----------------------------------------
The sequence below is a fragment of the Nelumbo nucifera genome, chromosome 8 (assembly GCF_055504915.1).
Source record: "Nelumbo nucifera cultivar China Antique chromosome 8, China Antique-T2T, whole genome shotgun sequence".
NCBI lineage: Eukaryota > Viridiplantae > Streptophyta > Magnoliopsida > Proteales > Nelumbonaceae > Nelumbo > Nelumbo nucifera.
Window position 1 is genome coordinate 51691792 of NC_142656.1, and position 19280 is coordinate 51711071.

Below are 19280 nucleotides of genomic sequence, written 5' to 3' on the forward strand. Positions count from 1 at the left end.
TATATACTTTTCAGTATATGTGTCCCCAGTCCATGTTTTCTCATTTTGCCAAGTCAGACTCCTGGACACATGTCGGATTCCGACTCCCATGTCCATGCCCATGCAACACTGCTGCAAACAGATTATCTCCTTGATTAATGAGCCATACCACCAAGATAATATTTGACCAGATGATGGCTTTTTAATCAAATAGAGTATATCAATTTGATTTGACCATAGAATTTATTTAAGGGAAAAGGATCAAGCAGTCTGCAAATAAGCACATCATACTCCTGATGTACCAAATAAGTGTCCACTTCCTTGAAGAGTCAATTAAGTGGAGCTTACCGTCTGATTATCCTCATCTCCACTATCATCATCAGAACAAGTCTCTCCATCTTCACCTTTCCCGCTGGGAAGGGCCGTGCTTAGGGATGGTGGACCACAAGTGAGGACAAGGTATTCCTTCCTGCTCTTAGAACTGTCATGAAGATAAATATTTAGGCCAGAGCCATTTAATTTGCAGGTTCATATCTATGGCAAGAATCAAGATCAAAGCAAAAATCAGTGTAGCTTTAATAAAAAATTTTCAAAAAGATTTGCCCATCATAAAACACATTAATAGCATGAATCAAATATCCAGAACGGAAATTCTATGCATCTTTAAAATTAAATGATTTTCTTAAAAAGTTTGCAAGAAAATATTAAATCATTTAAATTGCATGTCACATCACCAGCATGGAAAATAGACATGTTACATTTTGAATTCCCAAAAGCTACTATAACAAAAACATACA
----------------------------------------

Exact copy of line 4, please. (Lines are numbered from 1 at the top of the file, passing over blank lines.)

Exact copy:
Window position 1 is genome coordinate 51691792 of NC_142656.1, and position 19280 is coordinate 51711071.